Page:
Saturday, October 30, 2010

The Highway Code - Road users requiring extra care (Pedestrians )

The most vulnerable road users are pedestrians, cyclists,
motorcyclists and horse riders. It is particularly important to be
aware of children, older and disabled people, and learner and 
inexperienced drivers and riders.

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There is a risk of pedestrians, especially children, stepping unexpectedly
into the road. You should drive with the safety of children in mind
at a speed suitable for the conditions.
Drive carefully and slowly when
in crowded shopping streets, Home Zones and Quiet Lanes (see Rule 218) or residential areas
driving past bus and tram stops; pedestrians may emerge suddenly into the road
passing parked vehicles, especially ice cream vans; children are more interested in ice cream than traffic and may run into the road unexpectedly
needing to cross a pavement or cycle track; for example, to reach or leave a driveway. Give way to pedestrians and cyclists on the pavement
Highway Code - Alcohol And Drugs
reversing into a side road; look all around the vehicle and give way
to any pedestrians who may be crossing the road
turning at road junctions; give way to pedestrians who are already
crossing the road into which you are turning
approaching pedestrians on narrow rural roads without a footway
or footpath. Always slow down and be prepared to stop if necessary,
giving them plenty of room as you drive past.

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207) Particularly vulnerable pedestrians. These include
children and older pedestrians who may not be able to judge
your speed and could step into the road in front of you. At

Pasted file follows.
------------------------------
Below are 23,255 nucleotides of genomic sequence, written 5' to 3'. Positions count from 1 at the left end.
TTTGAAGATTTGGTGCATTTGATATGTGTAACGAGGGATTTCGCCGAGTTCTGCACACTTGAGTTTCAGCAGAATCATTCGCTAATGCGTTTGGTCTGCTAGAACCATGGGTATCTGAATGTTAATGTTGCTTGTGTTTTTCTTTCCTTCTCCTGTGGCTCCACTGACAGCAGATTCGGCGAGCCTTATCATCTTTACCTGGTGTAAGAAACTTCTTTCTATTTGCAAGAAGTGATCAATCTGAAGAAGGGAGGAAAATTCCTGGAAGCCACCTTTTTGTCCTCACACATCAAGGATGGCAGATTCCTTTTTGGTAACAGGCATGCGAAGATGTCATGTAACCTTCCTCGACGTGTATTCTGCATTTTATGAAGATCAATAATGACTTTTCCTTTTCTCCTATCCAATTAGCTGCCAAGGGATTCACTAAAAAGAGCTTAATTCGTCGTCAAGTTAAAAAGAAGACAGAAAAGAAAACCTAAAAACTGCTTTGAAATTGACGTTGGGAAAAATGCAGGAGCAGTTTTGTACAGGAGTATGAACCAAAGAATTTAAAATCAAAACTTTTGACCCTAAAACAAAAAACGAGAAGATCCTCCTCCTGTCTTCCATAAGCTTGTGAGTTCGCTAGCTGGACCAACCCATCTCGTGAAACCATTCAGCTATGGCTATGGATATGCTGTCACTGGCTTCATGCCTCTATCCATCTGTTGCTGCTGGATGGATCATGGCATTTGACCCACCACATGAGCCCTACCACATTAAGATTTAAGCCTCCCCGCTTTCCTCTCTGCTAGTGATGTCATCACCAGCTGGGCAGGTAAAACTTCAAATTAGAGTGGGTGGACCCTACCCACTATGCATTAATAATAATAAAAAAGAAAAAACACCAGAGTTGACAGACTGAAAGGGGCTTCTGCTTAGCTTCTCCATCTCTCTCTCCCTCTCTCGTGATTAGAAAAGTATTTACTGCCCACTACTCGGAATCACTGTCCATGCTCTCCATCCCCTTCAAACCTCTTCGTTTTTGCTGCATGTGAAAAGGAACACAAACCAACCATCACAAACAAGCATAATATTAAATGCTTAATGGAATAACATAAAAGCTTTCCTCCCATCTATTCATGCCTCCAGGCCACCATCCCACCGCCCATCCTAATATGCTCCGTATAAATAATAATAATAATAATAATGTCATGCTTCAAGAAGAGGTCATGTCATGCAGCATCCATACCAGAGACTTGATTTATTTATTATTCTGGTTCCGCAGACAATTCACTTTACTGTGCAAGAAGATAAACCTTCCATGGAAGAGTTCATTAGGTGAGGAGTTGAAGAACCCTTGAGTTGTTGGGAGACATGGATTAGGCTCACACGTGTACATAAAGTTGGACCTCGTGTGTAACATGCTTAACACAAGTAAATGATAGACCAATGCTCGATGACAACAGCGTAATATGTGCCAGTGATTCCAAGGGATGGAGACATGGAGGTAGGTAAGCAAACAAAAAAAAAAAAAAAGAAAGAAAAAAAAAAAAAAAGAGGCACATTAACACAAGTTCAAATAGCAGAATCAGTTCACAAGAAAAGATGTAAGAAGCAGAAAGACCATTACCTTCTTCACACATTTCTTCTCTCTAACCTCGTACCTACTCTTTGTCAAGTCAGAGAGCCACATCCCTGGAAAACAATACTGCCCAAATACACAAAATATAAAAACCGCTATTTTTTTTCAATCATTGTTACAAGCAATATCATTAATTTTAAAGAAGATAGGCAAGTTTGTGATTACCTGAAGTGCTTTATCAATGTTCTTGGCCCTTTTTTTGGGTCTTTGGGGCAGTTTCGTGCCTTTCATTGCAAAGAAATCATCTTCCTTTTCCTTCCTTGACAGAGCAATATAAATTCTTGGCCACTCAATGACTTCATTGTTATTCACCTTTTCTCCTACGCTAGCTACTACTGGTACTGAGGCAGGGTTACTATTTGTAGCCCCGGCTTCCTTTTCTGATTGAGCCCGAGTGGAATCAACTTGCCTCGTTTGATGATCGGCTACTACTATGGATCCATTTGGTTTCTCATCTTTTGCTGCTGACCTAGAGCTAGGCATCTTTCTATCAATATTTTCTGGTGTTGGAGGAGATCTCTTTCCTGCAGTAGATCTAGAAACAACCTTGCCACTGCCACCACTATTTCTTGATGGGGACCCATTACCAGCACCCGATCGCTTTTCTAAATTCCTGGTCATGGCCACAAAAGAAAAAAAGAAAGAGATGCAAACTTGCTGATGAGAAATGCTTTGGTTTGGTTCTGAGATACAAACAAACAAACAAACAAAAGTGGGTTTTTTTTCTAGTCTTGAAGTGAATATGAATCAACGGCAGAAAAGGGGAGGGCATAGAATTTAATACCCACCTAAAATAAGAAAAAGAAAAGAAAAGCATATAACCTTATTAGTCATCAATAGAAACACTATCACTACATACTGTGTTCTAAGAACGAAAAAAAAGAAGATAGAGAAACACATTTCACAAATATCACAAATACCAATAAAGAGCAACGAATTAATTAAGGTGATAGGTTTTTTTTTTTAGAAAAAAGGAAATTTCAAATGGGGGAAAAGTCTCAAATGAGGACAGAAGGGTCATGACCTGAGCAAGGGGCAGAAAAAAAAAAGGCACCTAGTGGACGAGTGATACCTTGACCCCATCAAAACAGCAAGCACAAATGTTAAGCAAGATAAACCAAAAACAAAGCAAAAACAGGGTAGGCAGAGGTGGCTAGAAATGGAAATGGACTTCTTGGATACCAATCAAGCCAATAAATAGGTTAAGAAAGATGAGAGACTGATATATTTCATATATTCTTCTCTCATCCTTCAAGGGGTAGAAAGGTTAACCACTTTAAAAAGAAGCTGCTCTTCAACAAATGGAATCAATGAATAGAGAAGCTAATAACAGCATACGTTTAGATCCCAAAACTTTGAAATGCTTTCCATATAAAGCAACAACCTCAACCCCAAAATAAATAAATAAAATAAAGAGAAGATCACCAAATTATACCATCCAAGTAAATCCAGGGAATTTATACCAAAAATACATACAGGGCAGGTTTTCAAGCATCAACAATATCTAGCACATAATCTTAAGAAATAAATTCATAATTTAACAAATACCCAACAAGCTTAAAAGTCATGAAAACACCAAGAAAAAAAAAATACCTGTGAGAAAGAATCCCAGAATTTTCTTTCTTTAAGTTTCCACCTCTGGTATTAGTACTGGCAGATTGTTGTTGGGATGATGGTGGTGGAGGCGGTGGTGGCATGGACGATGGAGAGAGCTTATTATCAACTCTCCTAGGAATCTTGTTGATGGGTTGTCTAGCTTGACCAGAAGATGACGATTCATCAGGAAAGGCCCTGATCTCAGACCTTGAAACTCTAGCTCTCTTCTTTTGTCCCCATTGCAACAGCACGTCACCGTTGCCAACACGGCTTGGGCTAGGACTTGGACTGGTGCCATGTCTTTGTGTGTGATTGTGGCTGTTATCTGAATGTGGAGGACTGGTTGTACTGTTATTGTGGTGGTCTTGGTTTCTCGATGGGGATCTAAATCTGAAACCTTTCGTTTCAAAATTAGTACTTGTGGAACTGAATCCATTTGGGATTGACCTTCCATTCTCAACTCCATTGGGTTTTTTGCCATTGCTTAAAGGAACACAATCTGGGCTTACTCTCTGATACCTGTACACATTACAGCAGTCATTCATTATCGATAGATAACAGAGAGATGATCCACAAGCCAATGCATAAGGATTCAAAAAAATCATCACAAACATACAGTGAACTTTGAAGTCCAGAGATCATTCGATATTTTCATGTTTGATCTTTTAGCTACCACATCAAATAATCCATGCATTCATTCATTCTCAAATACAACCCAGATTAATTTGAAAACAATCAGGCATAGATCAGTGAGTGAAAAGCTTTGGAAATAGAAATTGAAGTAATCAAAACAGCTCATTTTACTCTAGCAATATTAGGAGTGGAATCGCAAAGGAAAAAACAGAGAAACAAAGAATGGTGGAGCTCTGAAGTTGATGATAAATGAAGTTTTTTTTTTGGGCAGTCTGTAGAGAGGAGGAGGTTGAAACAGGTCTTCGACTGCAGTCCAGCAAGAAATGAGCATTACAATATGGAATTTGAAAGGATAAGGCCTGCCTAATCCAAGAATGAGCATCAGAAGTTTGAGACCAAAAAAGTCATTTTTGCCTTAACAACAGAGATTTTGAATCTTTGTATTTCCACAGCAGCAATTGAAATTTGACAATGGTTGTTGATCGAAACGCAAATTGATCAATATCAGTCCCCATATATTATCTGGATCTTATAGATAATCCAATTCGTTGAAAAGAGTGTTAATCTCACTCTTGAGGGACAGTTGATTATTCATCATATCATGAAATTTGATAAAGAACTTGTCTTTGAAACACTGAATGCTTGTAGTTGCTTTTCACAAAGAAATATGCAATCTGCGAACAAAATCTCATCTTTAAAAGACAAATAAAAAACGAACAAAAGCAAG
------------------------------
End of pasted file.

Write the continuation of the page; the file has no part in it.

40 mph (64 km/h) your vehicle will probably kill any pedestrians
it hits. At 20 mph (32 km/h) there is only a 1 in 20 chance of the
pedestrian being killed. So kill your speed
older pedestrians who may need more time to cross the road.
Be patient and allow them to cross in their own time. Do not hurry
them by revving your engine or edging forward
people with disabilities. People with hearing impairments may not
be aware of your vehicle approaching. Those with walking difficulties
require more time
blind or partially sighted people, who may be carrying a white cane
using a guide dog. They may not be able to see you approaching
deafblind people who may be carrying a white cane with a red band
or using a dog with a red and white harness. They may not see or
hear instructions or signals.
208) Near schools. Drive slowly and be particularly aware of young
cyclists and pedestrians. In some places, there may be a flashing
amber signal below the ‘School' warning sign which tells you that
there may be children crossing the road ahead. Drive very slowly
until you are clear of the area.
209) Drive carefully and slowly when passing a stationary bus showing a
‘School Bus' sign (see ‘Vehicle markings') as children may be getting
on or off.
210) You MUST stop when a school crossing patrol shows a ‘Stop for
children' sign (see ‘Signals by authorised persons' and ‘Signs giving
orders') Law RTRA sect 28

Related posts :

The Highway Code Introduction
The Highway Code - Rules for pedestrians
The Highway Code - Rules for users of powered wheelchairs and mobility scooters
The Highway Code - Rules about animals
The Highway Code - Rules for cyclists
The Highway Code - Rules for Motorcyclists
The Highway Code - Rules for drivers and motorcyclists

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